This pandemic has led to what political writer and film director Julio Vincent Gambuto termed “the great pause.” Massive, global health, economic, social and educational impacts of COVID-19 have forced people to reassess their society’s operating values and, in most places, acknowledge massive inequities. Months into the catastrophe people in the United States, Canada and around the world took to the streets to protest the unjust deaths of Breonna Taylor and George Floyd, and what they irrefutably represented: systemic racism so ingrained that police officers murdering Black people is a regular occurrence. These protests, spontaneous yet woven into the previously marginalized Black Lives Matter movement, drew tens of thousands of young people of every race (and many of their elders) out of isolation despite the terrible risks of being infected by and transmitting a debilitating or deadly disease with no vaccine or treatment.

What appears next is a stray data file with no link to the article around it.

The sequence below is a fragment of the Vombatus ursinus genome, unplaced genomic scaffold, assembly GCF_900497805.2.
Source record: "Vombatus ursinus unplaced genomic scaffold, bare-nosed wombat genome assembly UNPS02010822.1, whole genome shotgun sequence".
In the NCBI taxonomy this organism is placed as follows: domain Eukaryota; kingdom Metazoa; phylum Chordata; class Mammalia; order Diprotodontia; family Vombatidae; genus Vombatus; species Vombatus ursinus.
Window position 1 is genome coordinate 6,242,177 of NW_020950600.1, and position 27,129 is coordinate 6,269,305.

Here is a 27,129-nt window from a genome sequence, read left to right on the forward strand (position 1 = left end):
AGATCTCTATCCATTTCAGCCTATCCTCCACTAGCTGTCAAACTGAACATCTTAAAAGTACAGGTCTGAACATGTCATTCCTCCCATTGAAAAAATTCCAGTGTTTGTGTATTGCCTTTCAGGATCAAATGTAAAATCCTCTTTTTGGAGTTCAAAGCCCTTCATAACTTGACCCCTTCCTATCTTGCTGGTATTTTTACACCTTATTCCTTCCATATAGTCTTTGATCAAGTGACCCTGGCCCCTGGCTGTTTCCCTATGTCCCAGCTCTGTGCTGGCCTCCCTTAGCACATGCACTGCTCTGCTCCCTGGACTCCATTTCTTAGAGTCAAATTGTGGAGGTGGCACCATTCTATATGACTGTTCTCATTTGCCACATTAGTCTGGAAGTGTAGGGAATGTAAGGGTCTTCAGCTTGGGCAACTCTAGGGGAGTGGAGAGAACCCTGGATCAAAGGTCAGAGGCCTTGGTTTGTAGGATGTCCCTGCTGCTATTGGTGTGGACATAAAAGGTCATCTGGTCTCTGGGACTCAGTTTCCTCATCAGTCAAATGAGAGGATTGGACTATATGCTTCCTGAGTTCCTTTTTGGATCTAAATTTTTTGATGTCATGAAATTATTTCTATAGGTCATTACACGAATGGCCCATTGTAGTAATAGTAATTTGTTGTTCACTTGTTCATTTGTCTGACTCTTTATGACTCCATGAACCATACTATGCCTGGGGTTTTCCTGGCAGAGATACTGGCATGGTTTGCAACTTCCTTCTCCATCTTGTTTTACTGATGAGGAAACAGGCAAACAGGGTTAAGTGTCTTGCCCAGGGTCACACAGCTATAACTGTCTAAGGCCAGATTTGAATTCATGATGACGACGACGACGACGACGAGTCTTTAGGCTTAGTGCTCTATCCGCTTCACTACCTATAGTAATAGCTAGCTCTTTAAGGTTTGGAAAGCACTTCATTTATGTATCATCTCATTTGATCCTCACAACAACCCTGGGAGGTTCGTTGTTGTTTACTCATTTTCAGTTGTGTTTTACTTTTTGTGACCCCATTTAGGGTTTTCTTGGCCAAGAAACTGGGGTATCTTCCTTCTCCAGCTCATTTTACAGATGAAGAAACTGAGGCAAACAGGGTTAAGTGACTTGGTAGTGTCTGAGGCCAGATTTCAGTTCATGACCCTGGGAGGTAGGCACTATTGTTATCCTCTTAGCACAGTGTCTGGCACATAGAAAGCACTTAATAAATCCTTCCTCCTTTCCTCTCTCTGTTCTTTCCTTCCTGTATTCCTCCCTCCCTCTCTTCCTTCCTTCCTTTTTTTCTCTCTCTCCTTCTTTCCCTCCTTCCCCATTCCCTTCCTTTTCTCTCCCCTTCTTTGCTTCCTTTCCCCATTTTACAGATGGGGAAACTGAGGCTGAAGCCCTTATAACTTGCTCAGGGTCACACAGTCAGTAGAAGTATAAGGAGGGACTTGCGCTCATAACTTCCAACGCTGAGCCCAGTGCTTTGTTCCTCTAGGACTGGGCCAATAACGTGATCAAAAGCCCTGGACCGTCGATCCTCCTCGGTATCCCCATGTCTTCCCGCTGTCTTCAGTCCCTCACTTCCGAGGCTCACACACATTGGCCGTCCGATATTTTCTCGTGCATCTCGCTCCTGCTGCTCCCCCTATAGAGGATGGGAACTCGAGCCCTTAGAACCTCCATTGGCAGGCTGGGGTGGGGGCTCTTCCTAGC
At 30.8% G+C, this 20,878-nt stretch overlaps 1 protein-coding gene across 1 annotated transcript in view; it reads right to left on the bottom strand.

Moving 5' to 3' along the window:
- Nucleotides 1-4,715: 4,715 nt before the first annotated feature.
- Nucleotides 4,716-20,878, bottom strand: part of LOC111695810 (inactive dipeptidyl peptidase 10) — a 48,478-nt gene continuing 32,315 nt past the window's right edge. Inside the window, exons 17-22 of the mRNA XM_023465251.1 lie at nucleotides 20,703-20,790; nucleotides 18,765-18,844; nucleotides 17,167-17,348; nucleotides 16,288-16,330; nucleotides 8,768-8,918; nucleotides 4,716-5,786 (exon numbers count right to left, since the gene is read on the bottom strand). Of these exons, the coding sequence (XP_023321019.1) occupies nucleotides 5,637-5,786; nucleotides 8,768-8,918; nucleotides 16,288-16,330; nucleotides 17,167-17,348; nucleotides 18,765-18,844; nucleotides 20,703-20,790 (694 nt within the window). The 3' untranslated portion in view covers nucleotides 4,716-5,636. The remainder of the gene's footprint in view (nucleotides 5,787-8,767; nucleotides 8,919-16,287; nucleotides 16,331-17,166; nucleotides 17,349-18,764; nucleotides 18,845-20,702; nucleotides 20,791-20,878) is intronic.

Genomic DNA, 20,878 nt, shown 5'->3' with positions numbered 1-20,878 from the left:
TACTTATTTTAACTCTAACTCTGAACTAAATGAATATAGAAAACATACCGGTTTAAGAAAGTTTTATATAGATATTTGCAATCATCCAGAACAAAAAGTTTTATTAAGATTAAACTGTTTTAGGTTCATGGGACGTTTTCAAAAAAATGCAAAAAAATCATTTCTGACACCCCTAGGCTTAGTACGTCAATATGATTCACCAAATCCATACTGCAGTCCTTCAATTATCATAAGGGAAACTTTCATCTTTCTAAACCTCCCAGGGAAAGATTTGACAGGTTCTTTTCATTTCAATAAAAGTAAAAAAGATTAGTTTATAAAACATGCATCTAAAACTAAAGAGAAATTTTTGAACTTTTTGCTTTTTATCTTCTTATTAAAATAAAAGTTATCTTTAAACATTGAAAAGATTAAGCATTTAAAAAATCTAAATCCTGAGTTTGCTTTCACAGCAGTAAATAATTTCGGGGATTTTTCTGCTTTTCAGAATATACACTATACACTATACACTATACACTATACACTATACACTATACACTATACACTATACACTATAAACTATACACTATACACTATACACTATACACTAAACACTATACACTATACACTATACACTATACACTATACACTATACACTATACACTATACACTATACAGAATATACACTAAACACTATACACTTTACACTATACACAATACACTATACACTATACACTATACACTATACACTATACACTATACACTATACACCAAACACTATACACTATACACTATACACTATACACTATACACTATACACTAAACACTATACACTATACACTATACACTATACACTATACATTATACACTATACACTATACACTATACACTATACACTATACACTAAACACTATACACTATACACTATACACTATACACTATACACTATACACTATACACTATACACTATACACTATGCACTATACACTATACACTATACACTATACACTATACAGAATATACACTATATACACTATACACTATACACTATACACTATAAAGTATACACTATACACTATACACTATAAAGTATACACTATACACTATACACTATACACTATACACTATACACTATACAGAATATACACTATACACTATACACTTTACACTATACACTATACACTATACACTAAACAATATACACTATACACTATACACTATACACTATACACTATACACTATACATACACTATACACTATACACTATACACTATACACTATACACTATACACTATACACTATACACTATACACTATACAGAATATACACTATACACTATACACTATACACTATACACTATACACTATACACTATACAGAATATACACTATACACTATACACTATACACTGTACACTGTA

The main work of Black Lives Matter is to demonstrate and communicate how racism exists within all parts of a system. The excellent work they and their peers are doing can enlighten us in Canada, as well as abroad, on issues of race relations and how to begin addressing them for the betterment of everyone.
In order to explain systems and how they relate to media, I turn to German sociologist Niklas Luhmann (1927-1998) whose work, many believe, offers the best description and analysis of contemporary society. Luhmann asserts that a system, be it a machine, organism, psyche or society, is composed of elements (parts) that actively work together to produce something.